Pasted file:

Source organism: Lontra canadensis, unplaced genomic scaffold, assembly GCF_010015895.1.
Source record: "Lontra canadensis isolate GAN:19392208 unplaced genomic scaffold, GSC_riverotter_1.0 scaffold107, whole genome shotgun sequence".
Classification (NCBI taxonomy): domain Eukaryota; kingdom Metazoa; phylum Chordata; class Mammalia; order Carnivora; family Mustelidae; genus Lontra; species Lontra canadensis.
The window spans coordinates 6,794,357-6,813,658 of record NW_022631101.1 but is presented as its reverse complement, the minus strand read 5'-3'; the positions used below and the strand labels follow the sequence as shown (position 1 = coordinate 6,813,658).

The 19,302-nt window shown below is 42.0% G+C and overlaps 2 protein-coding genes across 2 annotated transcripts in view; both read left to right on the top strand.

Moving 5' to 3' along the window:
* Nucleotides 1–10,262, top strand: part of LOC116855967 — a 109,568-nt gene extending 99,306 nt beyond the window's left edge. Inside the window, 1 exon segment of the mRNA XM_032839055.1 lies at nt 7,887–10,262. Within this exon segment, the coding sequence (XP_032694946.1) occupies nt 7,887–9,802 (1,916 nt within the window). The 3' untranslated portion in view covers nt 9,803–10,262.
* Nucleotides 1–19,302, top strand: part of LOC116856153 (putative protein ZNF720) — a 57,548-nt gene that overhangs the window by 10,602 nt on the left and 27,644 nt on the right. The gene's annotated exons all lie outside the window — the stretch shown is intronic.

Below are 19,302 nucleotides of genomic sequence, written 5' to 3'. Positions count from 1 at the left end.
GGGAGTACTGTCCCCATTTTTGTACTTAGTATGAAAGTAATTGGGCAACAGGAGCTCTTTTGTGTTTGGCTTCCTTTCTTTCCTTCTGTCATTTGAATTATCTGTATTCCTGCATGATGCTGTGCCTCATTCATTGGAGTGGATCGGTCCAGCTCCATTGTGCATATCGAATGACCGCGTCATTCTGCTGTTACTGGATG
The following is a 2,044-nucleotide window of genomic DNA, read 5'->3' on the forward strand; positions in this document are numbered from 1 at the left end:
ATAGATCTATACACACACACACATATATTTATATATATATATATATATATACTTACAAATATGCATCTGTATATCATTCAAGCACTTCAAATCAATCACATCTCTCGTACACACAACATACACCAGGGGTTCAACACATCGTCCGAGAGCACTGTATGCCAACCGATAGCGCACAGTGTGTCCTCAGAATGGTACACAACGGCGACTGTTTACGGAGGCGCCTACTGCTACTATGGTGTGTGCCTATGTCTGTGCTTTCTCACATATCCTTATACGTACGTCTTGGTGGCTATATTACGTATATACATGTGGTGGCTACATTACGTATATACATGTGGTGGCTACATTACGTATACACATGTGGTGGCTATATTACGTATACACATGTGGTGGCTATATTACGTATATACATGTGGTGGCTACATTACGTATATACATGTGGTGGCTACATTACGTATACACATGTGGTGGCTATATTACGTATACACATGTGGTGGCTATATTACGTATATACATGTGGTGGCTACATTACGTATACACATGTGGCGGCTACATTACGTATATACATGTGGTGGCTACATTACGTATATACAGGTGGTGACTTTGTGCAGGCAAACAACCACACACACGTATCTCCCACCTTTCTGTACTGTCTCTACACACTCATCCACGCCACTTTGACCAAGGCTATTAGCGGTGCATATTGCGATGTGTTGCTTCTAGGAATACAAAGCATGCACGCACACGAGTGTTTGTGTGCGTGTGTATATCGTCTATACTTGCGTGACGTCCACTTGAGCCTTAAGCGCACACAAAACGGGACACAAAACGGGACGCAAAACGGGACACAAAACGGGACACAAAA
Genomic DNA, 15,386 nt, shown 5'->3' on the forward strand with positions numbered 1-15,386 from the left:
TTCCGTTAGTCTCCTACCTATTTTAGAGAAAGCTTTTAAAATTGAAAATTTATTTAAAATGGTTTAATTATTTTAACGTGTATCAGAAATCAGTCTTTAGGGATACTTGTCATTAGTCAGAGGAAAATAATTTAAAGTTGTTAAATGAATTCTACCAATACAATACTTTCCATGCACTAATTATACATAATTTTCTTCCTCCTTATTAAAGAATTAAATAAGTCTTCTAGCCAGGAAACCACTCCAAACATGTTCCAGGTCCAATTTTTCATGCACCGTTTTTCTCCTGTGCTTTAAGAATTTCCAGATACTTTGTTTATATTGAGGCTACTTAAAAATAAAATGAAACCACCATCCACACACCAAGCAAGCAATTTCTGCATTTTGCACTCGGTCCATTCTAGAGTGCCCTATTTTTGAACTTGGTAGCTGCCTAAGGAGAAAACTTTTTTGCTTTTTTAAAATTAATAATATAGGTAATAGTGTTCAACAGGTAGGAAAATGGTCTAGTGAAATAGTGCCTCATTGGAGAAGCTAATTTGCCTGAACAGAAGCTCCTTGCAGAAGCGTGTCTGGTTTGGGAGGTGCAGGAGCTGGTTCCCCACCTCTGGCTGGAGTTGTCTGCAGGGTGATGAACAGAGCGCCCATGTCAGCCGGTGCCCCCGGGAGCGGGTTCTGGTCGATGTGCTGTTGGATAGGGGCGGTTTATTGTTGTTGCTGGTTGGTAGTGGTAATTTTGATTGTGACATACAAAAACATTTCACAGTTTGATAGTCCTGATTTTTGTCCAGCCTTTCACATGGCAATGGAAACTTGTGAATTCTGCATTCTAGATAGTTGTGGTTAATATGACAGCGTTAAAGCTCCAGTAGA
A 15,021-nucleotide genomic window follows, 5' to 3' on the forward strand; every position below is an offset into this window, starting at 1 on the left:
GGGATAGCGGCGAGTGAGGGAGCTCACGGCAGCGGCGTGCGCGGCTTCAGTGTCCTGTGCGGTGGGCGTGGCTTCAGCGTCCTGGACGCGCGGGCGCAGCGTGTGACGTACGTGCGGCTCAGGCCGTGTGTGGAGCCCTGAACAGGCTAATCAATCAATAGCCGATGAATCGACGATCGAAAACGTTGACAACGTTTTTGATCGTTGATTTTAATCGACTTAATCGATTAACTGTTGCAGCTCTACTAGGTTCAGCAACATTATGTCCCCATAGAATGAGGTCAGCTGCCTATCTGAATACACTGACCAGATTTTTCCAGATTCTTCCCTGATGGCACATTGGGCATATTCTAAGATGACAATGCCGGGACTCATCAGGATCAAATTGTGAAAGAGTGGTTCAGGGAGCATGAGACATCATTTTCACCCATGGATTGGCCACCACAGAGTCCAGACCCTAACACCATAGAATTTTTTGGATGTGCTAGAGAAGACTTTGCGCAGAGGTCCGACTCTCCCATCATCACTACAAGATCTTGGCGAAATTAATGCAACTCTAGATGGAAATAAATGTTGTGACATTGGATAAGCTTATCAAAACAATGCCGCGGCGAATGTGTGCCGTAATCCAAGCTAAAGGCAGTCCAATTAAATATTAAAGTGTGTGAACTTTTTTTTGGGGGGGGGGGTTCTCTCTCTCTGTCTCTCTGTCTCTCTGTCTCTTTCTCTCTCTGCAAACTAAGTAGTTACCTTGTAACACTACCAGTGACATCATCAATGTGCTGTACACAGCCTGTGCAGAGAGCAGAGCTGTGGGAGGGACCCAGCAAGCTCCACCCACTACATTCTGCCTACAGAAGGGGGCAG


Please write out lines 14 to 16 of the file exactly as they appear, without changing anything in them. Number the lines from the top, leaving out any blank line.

TTCCGTTAGTCTCCTACCTATTTTAGAGAAAGCTTTTAAAATTGAAAATTTATTTAAAATGGTTTAATTATTTTAACGTGTATCAGAAATCAGTCTTTAGGGATACTTGTCATTAGTCAGAGGAAAATAATTTAAAGTTGTTAAATGAATTCTACCAATACAATACTTTCCATGCACTAATTATACATAATTTTCTTCCTCCTTATTAAAGAATTAAATAAGTCTTCTAGCCAGGAAACCACTCCAAACATGTTCCAGGTCCAATTTTTCATGCACCGTTTTTCTCCTGTGCTTTAAGAATTTCCAGATACTTTGTTTATATTGAGGCTACTTAAAAATAAAATGAAACCACCATCCACACACCAAGCAAGCAATTTCTGCATTTTGCACTCGGTCCATTCTAGAGTGCCCTATTTTTGAACTTGGTAGCTGCCTAAGGAGAAAACTTTTTTGCTTTTTTAAAATTAATAATATAGGTAATAGTGTTCAACAGGTAGGAAAATGGTCTAGTGAAATAGTGCCTCATTGGAGAAGCTAATTTGCCTGAACAGAAGCTCCTTGCAGAAGCGTGTCTGGTTTGGGAGGTGCAGGAGCTGGTTCCCCACCTCTGGCTGGAGTTGTCTGCAGGGTGATGAACAGAGCGCCCATGTCAGCCGGTGCCCCCGGGAGCGGGTTCTGGTCGATGTGCTGTTGGATAGGGGCGGTTTATTGTTGTTGCTGGTTGGTAGTGGTAATTTTGATTGTGACATACAAAAACATTTCACAGTTTGATAGTCCTGATTTTTGTCCAGCCTTTCACATGGCAATGGAAACTTGTGAATTCTGCATTCTAGATAGTTGTGGTTAATATGACAGCGTTAAAGCTCCAGTAGA
A 15,021-nucleotide genomic window follows, 5' to 3' on the forward strand; every position below is an offset into this window, starting at 1 on the left:
GGGATAGCGGCGAGTGAGGGAGCTCACGGCAGCGGCGTGCGCGGCTTCAGTGTCCTGTGCGGTGGGCGTGGCTTCAGCGTCCTGGACGCGCGGGCGCAGCGTGTGACGTACGTGCGGCTCAGGCCGTGTGTGGAGCCCTGAACAGGCTAATCAATCAATAGCCGATGAATCGACGATCGAAAACGTTGACAACGTTTTTGATCGTTGATTTTAATCGACTTAATCGATTAACTGTTGCAGCTCTACTAGGTTCAGCAACATTATGTCCCCATAGAATGAGGTCAGCTGCCTATCTGAATACACTGACCAGATTTTTCCAGATTCTTCCCTGATGGCACATTGGGCATATTCTAAGATGACAATGCCGGGACTCATCAGGATCAAATTGTGAAAGAGTGGTTCAGGGAGCATGAGACATCATTTTCACCCATGGATTGGCCACCACAGAGTCCAGACCCTAACACCATAGAATTTTTTGGATGTGCTAGAGAAGACTTTGCGCAGAGGTCCGACTCTCCCATCATCACTACAAGATCTTGGCGAAATTAATGCAACTCTAGATGGAAATAAATGTTGTGACATTGGATAAGCTTATCAAAACAATGCCGCGGCGAATGTGTGCCGTAATCCAAGCTAAAGGCAGTCCAATTAAATATTAAAGTGTGTGAACTTTTTTTTGGGGGGGGGGGTTCTCTCTCTCTGTCTCTCTGTCTCTCTGTCTCTTTCTCTCTCTGCAAACTAAGTAGTTACCTTGTAACACTACCAGTGACATCATCAATGTGCTGTACACAGCCTGTGCAGAGAGCAGAGCTGTGGGAGGGACCCAGCAAGCTCCACCCACTACATTCTGCCTACAGAAGGGGGCAG